Baer’s Pochard is a poorly known migratory diving duck that was formerly widespread in eastern Asia. Since the 1980s it has suffered a precipitous decline throughout its range, but the causes of this and the current population size are largely unknown. Following uplisting to Critically Endangered on the IUCN Red List in 2012, an International Single Species Action Plan (ISSAP) was prepared in 2014 and adopted by the East Asian – Australasian Flyway Partnership (EAAFP) in 2015 and Convention on the Conservation of Migratory Species of Wild Animals (CMS) in 2017.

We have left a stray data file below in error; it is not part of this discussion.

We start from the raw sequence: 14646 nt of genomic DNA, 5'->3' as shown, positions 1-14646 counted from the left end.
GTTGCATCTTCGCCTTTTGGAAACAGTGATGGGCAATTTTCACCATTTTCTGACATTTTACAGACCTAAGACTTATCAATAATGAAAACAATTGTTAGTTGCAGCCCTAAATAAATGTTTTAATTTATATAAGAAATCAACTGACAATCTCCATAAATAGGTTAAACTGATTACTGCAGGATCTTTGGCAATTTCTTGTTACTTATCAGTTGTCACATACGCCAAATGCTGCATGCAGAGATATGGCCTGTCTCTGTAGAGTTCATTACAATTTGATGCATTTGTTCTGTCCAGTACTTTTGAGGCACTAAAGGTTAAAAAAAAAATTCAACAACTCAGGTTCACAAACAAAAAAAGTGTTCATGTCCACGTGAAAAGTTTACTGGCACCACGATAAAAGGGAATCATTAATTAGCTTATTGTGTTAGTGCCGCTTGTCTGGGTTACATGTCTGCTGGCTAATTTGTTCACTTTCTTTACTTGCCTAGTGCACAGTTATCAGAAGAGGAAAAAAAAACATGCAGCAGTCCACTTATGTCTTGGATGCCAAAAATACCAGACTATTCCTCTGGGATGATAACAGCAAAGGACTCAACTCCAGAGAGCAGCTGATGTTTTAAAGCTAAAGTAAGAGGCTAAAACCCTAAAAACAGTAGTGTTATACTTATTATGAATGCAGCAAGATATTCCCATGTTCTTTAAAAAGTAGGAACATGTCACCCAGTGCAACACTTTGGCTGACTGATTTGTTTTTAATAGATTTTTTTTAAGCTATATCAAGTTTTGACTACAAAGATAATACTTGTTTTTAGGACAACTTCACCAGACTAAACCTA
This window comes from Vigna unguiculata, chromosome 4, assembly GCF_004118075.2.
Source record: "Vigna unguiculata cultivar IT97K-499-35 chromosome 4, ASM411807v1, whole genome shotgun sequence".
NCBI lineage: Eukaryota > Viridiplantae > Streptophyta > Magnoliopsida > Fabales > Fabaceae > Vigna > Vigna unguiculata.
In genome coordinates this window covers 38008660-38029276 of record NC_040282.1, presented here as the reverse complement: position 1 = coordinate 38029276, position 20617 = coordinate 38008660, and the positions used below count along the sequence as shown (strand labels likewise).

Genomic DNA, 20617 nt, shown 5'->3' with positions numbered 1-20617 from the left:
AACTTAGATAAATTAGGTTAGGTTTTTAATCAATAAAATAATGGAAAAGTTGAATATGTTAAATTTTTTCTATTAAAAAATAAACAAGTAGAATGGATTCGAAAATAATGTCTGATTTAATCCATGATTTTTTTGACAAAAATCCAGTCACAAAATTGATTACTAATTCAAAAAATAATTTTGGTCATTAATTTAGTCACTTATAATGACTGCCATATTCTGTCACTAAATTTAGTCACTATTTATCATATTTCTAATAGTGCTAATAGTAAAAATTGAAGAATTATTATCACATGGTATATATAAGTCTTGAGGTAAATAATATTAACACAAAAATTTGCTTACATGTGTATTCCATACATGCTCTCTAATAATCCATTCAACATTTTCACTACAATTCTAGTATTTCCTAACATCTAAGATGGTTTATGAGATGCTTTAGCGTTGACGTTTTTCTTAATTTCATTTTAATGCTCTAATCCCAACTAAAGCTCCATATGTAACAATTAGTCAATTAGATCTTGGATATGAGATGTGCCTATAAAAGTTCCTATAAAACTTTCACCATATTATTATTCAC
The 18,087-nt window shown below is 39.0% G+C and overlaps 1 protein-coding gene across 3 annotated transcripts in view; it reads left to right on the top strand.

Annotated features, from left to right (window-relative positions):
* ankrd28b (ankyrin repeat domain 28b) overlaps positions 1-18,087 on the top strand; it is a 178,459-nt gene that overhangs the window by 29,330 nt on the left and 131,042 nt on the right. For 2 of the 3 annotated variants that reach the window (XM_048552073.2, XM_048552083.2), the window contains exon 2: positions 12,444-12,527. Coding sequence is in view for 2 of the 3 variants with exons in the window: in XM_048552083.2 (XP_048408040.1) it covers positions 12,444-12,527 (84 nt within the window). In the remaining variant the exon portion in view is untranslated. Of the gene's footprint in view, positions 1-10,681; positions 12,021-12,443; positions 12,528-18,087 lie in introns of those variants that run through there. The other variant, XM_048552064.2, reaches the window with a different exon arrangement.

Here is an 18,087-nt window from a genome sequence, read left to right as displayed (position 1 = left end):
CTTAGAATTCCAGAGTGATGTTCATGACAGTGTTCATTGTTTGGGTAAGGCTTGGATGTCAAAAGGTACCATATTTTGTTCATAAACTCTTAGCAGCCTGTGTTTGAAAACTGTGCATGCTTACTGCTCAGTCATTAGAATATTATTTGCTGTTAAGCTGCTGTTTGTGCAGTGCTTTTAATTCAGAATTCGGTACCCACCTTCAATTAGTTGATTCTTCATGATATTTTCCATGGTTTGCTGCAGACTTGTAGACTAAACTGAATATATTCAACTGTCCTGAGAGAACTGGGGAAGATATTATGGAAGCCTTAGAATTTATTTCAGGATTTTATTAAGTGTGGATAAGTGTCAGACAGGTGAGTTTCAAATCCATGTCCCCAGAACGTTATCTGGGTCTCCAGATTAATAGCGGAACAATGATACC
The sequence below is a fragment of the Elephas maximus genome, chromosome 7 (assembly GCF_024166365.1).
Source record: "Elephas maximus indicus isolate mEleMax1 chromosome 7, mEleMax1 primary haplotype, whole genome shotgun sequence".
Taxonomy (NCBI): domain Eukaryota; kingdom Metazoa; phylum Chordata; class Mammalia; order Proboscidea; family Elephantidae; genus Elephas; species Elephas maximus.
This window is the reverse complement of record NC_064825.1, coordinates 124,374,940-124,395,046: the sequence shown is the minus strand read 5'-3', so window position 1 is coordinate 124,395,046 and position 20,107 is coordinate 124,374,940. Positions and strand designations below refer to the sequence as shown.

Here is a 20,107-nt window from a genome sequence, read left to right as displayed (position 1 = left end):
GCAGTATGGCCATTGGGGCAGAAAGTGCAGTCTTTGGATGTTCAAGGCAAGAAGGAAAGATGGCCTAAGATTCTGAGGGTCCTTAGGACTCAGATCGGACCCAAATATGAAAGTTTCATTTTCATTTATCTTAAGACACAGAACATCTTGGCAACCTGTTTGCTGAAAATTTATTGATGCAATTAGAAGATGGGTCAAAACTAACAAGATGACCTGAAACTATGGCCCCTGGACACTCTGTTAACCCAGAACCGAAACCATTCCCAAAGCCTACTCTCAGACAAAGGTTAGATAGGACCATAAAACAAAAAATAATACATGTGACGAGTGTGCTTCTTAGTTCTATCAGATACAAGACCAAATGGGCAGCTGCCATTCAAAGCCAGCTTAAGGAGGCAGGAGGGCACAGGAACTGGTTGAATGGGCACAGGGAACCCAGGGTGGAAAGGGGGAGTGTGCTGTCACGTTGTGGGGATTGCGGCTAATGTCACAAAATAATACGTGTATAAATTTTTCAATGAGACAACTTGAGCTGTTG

Hengshui Lake Wetland is a typical inland freshwater wetland ecosystem in the North China Plain. It is an important site on the East Asian- Australian Flyway of migrating birds, and provides important habitats for Baer’s Pochard (BPs). Since 2000 such a species has been observed several times in Hengshui Lake Wetland, but there is a lack of routine monitoring and research. Fifty monitoring sites have been set up in Hengshui Lake Wetland and weekly surveys have been conducted since late March 2017. The results show that there are significant spatial and temporal differences in the population of Baer’s Pochard: 1) The number of individuals was between 70 and 135 in spring, autumn, and winter, but less than 20 in summer; 2) The number of male individuals was more than female in most of the year, but the sex ratio of male to female was close to 1:1 in April and early May; 3) BPs mainly stayed on the lake in spring and summer, in Fudongpaihe Canal in autumn, and at a few unfrozen open water spots in winter .